No MIDI connections.
43 kg (roadies not included)

Read the full review of Egnater Tourmaster 4112 on Audiofanzine

August 27, 2008

Digidesign Velvet review

Filed under: Computer music reviews — Tags: , , , , , , — audiofanzine @ 1:11 pm

Electric Pianos never seem to go out of style; and because they’ve now gone virtual, Digidesign has decided to come out with their own version of these timeless instruments.

Since its acquisition/creation by Digidesign, the A.I.R team has been very busy, giving the virtual world nothing less than Xpand!, Hybrid, Strike, Structure and Velvet, the latter being the subject of this review. In recent years, Rhodes and Wurlitzer instruments have made their return to the stage and in numerous productions, from pop to hip-hop. By emulating these famous pianos, Velvet aims to be, for Pro Tools users, the direct rival of Scarbee, AAS and Native Instruments.

Seamless integration within Pro Tools
Global quality
Stability
Nice FX section
Versatility and creative power
Total automation
Quality of presets
Unusual features
Well, Pro Tools only…
Velocity setting
MkI quite agressive
Wurlitzer’s lack of “wurlitzerity”
No global volume for FX section

Digidesign Velvet review is fully available here.

Arturia Analog Factory Experience review

Filed under: Computer music reviews — Tags: , , , , , , , — audiofanzine @ 1:05 pm

Arturia has been showing more and more interest in software/hardware solutions, as can be seen with some of their top of the line projects, such as Origin. The editor also offers a more affordable solution with Analog Factory Experience (AFE), combining v2.0 of its Analog Factory and a keyboard controller made by CME. Let’s see what this tempting bundle has to offer…

What’s in the box?

Clavier

The first surprise when you lift the cardboard box is its weight: 3.7kg. Does this mean there’s a good keyboard inside? In any event, its metal case and solid wood-style sides make a nice impression in this all-plastic era. On one hand there’s the keyboard controller, on the other there’s v.2.0 of the Analog Factory, a Windows and Mac software program that compiles all the audio engines of Arturia’s former soft synths. The v.2.0 now offers 3500 presets grouped by style, synth model and other tags, while v.1.0 “only” has 2000 presets and doesn’t include the Jupiter-8.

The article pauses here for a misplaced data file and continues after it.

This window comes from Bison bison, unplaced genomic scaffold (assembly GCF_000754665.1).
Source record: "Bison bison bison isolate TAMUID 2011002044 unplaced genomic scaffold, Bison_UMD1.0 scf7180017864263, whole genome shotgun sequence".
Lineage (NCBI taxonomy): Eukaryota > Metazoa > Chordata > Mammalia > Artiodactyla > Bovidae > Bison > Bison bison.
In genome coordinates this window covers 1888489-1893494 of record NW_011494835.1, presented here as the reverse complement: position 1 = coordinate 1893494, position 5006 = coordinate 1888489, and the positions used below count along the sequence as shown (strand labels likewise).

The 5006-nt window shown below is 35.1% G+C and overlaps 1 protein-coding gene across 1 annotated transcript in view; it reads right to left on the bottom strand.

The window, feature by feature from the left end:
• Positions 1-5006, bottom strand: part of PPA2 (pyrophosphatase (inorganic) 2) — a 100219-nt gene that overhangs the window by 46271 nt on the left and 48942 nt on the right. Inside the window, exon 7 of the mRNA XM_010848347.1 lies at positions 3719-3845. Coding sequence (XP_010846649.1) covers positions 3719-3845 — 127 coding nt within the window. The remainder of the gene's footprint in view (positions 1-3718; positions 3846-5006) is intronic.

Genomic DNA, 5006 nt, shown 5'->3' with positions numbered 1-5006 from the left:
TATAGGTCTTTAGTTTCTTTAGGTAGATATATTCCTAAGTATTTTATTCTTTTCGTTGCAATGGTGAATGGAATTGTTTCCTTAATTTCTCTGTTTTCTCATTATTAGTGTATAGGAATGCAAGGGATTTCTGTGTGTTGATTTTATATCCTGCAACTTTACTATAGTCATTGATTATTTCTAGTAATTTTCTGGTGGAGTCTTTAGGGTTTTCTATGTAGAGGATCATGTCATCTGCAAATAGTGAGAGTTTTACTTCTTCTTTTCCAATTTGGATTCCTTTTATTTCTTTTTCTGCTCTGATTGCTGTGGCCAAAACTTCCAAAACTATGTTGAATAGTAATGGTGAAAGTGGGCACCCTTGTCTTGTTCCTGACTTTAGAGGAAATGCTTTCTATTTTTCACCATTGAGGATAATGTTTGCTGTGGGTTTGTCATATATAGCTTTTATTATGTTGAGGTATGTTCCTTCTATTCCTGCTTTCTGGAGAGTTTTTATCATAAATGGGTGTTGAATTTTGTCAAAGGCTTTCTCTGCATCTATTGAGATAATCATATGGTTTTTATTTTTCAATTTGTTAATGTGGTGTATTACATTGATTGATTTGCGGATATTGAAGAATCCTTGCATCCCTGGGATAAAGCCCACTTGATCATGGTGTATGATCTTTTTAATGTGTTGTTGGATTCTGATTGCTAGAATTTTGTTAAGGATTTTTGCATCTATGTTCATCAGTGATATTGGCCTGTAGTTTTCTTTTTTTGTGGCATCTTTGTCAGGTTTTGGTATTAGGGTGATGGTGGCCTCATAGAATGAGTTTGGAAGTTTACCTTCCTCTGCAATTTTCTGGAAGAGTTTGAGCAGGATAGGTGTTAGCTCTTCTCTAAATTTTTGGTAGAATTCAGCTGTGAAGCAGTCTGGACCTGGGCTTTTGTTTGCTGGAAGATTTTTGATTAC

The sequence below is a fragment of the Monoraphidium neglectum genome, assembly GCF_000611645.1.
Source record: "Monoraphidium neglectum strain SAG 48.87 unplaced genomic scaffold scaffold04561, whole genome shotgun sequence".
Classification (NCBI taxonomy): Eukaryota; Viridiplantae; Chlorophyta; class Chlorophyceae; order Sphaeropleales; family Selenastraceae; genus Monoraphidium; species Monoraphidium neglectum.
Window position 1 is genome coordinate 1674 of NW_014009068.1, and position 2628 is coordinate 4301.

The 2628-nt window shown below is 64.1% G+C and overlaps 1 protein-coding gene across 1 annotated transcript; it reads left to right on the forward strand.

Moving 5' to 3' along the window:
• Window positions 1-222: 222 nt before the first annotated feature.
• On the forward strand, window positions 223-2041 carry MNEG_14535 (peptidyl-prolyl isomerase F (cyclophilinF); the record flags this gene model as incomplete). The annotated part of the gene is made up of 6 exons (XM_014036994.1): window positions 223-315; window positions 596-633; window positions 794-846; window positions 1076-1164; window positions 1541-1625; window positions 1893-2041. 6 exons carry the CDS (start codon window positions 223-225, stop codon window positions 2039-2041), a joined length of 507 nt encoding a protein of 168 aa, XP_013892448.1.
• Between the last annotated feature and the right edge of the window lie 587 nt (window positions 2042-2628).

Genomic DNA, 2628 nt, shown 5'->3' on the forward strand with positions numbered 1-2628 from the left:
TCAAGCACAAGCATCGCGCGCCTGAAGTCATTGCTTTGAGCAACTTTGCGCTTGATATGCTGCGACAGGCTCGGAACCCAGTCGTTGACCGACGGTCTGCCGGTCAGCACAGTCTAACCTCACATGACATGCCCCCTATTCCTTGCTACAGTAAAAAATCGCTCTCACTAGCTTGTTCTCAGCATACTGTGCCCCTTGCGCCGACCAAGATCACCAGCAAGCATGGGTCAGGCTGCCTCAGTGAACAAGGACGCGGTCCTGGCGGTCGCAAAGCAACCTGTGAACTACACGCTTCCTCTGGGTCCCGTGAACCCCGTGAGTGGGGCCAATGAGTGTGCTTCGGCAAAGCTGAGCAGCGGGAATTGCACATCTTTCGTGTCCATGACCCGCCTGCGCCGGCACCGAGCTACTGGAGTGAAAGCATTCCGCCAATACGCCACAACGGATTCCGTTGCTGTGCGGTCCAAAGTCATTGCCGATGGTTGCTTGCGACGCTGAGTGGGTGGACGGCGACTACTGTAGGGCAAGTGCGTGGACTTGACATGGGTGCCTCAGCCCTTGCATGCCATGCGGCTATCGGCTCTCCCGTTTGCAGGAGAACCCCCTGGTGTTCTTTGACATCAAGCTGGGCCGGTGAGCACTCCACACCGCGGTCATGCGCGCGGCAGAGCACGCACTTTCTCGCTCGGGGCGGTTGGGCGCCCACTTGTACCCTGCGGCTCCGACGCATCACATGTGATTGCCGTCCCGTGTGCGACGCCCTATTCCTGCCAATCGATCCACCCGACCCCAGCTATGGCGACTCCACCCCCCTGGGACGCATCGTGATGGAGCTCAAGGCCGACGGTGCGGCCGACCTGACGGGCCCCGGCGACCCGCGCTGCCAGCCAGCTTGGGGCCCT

The Arturia sound
Audio engine of each of the seven synths
3500 presets
Classification and fast access
Standalone and plug-in
Keyboard seems to be solidly built
Full-size keys with a nice touch
Controllers
Pedal inputs
USB or Midi
Low price

Some presets are too loud
Some clicks when changing presets
No direct monitoring of Key Parameter assigning
Pitch bend values are fixed in presets
Polyphony is fixed in presets
Some faulty connections (ADSR sliders)
No aftertouch
Lifespan of keys?
Some issues with other Arturia synths in standalone mode
Optional DC adapter
Multifunction Level knob

Read the full Arturia Analog Factory Experience review on Audiofanzine.

Line 6 Micro Spider review

Filed under: Guitar reviews — Tags: , , , , , , , , — audiofanzine @ 12:55 pm

Determined not to let Roland’s Micro Cube and Vox’s DA5 be the only contenders for portable-amp champ, Line 6 has entered the ring with its Micro Spider.

Micro Spider

Traveling with your electric guitar is not an easy task, especially if you have a heavy tube amp and no roadie. Of course, certain solutions like the POD exist, but you won’t be able to play your last song for your entourage unless you take turns with the headphones or plug the device into a hi-fi system. So you need a good sounding portable amp. That’s where battery powered mini-amps come in.

While Roland has been the undisputed champ with its Cube, Line 6 has completed its line of amps with the Micro Spider, a small 6 watt amp with a 6.5″ speaker. In order to work, it needs either a DC adapter (included), or six C batteries. With its 5 electric guitar amp models, acoustic guitar model, six effects and built-in tuner, the Micro Spider hopes to get a piece of the portable-amp pie.

Clean and Crunch sounds
Price
Integrated Tuner
Integrated Effects
Mic input
Size and Weight
Sound Power

Metal & Insane sounds
Line Out Quality
Battery cover/Rear panel
Strap

Read the full Line 6 Micro Spider review.

Wallander Instruments Visual Instruments Brass 1 review

Filed under: Computer music reviews — Tags: , , , , , , , — audiofanzine @ 12:52 pm

While certain sound libraries have been waging a gigabyte war, others have taken the synthesis route, such as the Wallander WIVI, who with only its few hundred megabytes takes on the sample library titans.

Ouverture